Here are Duke and Cortez in June 2011.  We can see how bony Duke's croup (bony prominence/final third of his back approaching the tail) and pelvis are becoming, and how his withers (hump where a horse's neck joins his back) protrudes; and how very thin Cortez already is. 

          And now here are some unsolicited, very much appreciated comments from Linda Jackman, who fostered Duke for the last two months. . .

         Thought I'd share these photos of Duke, taken just minutes before he was loaded yesterday.  Isn't he just the most handsome boy ever?

         Just food for thought.... If anyone is hitting the "kill" pen on Friday mornings at Shipshewana and they run across a BLM mustang in the kill pen, we will take it in, for that matter any horse that needs saving..... I am feeling very needy today.... I just miss Duke so much, it's amazing even tho we only had him a short few months, what a impact he had on my life and he taught me a thing or two as well...
           As of 9 a.m. this morning, September 9, 2011, they are on their way home... 

           Thank you, Joy, Linda and John, all the foster guardians; Jodi Louth and the Michigan Horse Welfare Coalition, who has been amazing, for everything you are doing for the horses.  God bless you each in all you do.
For the wild horses all, captive and free, and their humble burro friends,
all those who were, and those yet to be,
           Elyse Gardner

Wild Mustangs in Michigan Head Home to California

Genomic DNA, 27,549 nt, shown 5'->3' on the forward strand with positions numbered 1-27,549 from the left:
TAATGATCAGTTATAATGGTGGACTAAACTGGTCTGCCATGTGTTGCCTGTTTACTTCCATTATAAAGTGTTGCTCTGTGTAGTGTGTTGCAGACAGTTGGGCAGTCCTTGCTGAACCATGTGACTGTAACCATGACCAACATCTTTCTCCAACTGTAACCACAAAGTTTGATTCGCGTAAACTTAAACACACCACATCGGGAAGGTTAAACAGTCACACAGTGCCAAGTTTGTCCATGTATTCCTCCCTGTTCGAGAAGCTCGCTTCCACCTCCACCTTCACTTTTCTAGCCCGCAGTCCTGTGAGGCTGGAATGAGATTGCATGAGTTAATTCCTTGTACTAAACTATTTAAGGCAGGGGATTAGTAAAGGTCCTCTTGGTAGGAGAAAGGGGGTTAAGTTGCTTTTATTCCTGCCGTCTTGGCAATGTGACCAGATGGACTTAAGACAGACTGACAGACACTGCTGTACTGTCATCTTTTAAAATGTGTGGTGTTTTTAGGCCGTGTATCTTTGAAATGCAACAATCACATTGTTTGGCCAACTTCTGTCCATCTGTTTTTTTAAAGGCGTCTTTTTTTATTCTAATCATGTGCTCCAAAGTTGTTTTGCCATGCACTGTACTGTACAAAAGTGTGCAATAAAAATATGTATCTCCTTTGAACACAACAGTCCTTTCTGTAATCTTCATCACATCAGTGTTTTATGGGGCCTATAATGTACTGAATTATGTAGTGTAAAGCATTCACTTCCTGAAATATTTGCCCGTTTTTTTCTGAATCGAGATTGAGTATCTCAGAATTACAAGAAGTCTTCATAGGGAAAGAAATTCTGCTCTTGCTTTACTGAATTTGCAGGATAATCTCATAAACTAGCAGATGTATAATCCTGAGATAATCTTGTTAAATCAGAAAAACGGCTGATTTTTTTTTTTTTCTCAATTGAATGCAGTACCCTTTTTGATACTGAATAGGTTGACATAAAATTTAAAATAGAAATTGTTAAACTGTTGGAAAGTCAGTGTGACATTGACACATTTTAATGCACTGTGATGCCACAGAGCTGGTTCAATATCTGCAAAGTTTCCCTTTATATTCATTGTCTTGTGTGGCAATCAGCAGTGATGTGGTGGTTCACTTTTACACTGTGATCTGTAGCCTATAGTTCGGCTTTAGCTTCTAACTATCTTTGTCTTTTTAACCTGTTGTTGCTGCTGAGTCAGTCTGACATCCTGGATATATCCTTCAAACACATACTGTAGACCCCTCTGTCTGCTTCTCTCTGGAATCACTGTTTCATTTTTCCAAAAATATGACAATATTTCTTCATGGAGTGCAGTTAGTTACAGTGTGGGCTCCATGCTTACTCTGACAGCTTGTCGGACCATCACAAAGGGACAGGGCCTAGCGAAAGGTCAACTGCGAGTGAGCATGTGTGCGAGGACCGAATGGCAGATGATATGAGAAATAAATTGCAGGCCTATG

September 9, 2011 – For Immediate Release
Contact: Jodi Louth, MHWC – 734-476-2552; 
                Barbara Clarke, DreamCatcher --  530-260-0377

The Michigan Horse Welfare Coalition (MHWC) announces the shipment of nine wild mustangs from a location in west Michigan to the DreamCatcher Wild Horse and Burro Sanctuary in California at approximately 9:00 am this moring, Friday, September 9th, 2011.  The shipment of eight adult mustangs and one foal is expected to arrive at the northeastern California sanctuary approximately 48 hours after departure.   
The eight adult mustangs were part of an original shipment of 29 mustangs to Allegan County, Michigan in February of 2011. The mustangs were purchased by Wendi Bierling for approximately $20 each from the Bureau of Land Management (BLM) after being captured during a roundup in California in August of 2010. 
               In May of 2011, Bierling contacted the MHWC Hay Bank for assistance in feeding the horses, but her application was denied after it was discovered during a mandatory site visit by MHWC volunteers that many of the horses in Bierling’s care were allegedly being grossly neglected, violating Michigan’s anti-cruelty statute. It was also discovered that Bierling allegedly intended to breed the mustangs, which is against MHWC’s policy for hay assistance
The MHWC contacted Allegan County Animal Control, which prompted an investigation and subsequent charge recommendation that Allegan County Prosecutor Fred Anderson refused to pursue. Approximately 16 of the mustangs remain under Bierling’s care and control despite numerous offers from the public to rehome the horses.
                “It was a bittersweet moment, watching the mustangs pull away in the truck this morning. We’re so happy for the nine that are going, but sad for the ones being left behind,” says Jodi Louth, Hay Bank Coordinator for the MHWC.  “All 29 mustangs and their foals should have been on the truck to California today.”
                   Barbara Clarke, wild horse expert and director of the 2,000-acre DreamCatcher Wild Horse and Burro Sanctuary in Ravendale, California, contacted the MHWC after hearing about the plight of the mustangs and offered them a permanent home as soon as the horses were healthy enough again to travel.
                   “We are only twenty miles from the Twin Peaks Horse Management Area where these horses were thriving prior to the BLM rounding them up,” says Clarke.  “We’re thrilled to have the opportunity to bring the horses back home where they belong and in an environment they are familiar with.  After all they have been through they deserve their freedom back.